In October 2010 with my fellow author, Mark W. Sickles, we published a guide for managers — Strategic Governance – Enabling Financial, Environmental, and Social Sustainability.  This was a book designed for the private sector but there are lessons as well for the public sector.  We wrote:  “The universal purpose of [corporate] governance is to integrate ethical, professional and industry values and standards into firm-level cultures that enable winning strategies, manage risk, meet the needs of the firm’s stakeholders, and fulfill responsibility for a sustainable world.”

We could substitute “firm” with “the public office or agency,” and corporate governance with public governance.  And stakeholders…that includes everyone involved in the public sector and its processes.

What values and standards, then, are appropriate for the public sector?  Much of the same – ethical behavior, professional values, managing (and avoiding) risk, meeting the needs of the people you serve…all are applicable.  So – in my view, as we wrote throughout the book, culture is central to success or failure in organizations, public or private or social sector..

Culture is the heart of effective governance.  Professor Mervyn King, former head of the Global Reporting Initiative and a prominent banker and business leader in his native South Africa, observed that organization are “incapicitated people” requiring leaders to act as their “hearts, minds and souls.” Think of the leader as the brain and the spinal cord of the enttity, which then is connected and extends to all of the nerve endings, which are connected to every cell of the organism.  What values and standards are instilled by the brain extends then to every part of the organization from the brain to the nerve endings..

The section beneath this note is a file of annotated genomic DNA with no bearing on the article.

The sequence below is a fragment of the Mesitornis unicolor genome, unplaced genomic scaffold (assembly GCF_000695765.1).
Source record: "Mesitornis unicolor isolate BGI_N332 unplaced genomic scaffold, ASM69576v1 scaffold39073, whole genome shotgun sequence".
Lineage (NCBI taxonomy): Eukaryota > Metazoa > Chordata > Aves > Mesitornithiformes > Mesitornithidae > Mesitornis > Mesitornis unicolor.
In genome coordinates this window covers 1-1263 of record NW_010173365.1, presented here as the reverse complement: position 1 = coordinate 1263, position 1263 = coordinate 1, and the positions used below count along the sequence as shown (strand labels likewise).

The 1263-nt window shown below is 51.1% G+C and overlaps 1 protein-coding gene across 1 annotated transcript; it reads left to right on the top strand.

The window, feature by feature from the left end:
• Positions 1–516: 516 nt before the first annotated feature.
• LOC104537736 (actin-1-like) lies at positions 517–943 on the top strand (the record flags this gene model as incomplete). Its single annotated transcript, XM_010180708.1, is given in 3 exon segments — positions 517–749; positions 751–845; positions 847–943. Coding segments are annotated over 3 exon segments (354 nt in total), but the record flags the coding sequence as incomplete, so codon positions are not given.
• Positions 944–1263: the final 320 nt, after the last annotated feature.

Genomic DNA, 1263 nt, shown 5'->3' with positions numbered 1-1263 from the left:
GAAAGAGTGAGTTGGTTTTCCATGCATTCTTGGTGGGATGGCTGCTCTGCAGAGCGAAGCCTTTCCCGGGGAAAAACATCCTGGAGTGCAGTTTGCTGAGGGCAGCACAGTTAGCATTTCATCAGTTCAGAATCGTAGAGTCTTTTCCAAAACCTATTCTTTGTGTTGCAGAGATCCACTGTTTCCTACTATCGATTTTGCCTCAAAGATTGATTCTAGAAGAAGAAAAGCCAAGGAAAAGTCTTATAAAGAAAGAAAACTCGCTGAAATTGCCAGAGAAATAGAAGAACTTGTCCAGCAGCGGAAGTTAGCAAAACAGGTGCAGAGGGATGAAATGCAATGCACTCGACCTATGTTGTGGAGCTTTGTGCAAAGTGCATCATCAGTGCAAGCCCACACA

That is in effect how institutional culture is shaped and instilled.  Mark and I shared this thought: The governance system is the network of interdependent components working together to achieve the stated goals of the whole [organization].

What are the lessons coming out of the dramatic dust-up in New Jersey?  We will learn more about the setting (the culture) in which senior colleagues of the highest elected official in the state conducted their affairs.  The thought is inspiration for the deed, someone observed. What were they thinking (those involved in the “stupid” affair, as the governor himself characterized). Who were they trying to please?  What gave them the idea that disrupting lives, threatening public safety, and causing in the end great embarrassment was a pretty nifty idea at the start?

At the start…I think we begin with culture…and from there we move to setting, tone, hatching ideas and putting them into action. Guided by culture. And then, at times, part of the culture can be to cover up and stone wall the media…and deny all.  And in the end…it is all about…the culture.

And setting the culture begins with the leadership and tone set at the top.  So..what leadership lessons can we draw from the New Jersey crisis?  (For one thing, bullying or not, tone really matters!)  The best leaders know this and are very careful about the tone they set. Others? Well, we see those results regularly in the headlines.

Your thoughts on this?